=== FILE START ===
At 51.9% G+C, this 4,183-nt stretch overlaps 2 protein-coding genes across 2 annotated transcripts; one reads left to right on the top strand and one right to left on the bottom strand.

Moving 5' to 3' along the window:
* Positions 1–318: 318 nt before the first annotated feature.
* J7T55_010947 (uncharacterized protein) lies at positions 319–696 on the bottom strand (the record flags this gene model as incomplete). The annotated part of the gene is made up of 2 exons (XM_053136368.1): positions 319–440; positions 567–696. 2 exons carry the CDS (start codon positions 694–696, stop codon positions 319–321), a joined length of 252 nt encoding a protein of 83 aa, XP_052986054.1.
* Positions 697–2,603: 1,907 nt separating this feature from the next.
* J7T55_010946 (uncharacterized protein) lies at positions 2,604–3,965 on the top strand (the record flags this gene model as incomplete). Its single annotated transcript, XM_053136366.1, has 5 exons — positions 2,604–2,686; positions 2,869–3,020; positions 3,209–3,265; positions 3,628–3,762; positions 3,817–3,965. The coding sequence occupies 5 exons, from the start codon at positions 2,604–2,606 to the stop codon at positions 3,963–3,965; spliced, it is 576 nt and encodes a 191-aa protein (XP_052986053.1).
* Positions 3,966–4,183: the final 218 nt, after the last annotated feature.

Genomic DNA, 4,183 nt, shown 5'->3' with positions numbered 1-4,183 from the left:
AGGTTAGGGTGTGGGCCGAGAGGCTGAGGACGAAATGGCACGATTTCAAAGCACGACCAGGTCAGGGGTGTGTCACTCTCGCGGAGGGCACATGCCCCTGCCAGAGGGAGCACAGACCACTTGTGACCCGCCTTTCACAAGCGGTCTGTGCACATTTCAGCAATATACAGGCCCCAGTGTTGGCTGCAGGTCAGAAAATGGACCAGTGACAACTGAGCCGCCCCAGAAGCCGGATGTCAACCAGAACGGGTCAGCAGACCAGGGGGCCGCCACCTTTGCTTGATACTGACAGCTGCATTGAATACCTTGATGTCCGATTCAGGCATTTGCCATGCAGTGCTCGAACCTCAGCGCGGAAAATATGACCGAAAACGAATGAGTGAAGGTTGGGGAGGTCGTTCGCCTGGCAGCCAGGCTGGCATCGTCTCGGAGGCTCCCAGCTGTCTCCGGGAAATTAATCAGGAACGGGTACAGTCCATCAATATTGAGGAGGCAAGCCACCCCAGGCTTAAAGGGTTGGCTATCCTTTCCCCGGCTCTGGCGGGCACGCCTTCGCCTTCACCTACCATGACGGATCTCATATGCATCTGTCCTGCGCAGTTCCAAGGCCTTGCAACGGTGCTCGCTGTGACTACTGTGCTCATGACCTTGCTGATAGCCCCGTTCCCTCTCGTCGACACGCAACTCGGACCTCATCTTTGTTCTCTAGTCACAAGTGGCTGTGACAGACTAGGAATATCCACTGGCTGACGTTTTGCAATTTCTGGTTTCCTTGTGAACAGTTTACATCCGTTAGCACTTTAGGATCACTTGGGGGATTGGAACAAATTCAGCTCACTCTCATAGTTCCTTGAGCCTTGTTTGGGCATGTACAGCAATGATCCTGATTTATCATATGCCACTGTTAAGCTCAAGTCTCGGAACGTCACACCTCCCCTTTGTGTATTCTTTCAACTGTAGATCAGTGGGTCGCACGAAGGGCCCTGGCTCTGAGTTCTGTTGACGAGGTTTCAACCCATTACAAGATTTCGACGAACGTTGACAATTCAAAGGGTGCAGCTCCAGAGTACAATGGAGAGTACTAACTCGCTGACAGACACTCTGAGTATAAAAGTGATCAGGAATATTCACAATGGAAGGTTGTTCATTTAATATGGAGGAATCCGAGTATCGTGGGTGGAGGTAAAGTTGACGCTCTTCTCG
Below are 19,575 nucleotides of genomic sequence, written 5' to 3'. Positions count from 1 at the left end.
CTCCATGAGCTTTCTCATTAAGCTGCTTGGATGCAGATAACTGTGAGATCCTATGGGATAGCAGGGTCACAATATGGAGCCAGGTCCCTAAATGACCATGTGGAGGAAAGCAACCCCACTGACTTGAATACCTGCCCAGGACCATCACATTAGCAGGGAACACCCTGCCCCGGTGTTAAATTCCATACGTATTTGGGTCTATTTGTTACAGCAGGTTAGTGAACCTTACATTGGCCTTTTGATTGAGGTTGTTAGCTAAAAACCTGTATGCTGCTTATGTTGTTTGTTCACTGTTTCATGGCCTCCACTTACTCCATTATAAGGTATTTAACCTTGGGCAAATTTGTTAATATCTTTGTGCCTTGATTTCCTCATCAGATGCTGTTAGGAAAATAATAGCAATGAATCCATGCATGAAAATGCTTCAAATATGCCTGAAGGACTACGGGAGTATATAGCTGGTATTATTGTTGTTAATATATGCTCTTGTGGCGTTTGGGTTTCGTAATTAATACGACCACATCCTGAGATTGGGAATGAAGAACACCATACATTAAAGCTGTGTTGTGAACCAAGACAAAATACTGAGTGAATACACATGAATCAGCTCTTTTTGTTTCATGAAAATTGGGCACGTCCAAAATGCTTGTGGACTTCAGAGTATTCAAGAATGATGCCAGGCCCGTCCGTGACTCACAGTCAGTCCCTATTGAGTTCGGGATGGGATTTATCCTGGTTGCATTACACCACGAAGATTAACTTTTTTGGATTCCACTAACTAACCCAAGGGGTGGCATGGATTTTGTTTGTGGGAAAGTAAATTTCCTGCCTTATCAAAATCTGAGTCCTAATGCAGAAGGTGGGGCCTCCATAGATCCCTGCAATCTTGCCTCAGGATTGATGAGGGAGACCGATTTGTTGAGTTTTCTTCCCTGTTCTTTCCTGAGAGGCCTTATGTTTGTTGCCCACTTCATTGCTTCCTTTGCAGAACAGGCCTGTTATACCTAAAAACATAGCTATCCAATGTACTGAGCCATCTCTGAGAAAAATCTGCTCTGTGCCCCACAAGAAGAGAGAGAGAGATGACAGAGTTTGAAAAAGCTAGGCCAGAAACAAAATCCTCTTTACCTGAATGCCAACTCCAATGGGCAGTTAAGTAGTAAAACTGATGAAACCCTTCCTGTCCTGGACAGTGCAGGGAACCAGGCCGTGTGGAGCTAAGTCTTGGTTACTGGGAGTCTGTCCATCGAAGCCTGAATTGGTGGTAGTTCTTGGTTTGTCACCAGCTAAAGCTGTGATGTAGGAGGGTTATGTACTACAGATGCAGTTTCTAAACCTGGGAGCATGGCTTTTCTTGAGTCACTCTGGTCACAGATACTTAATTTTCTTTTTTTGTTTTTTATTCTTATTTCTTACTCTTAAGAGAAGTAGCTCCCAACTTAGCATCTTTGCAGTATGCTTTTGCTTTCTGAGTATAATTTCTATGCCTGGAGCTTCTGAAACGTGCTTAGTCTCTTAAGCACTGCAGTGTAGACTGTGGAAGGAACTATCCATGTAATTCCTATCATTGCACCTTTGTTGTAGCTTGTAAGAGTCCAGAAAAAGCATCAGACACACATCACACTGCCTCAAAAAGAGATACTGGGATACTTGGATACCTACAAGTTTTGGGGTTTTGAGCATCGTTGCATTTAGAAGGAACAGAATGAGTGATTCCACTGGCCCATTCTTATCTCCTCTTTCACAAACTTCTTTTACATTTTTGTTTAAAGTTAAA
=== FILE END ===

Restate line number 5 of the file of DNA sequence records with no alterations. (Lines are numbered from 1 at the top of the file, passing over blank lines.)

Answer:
* Positions 697–2,603: 1,907 nt separating this feature from the next.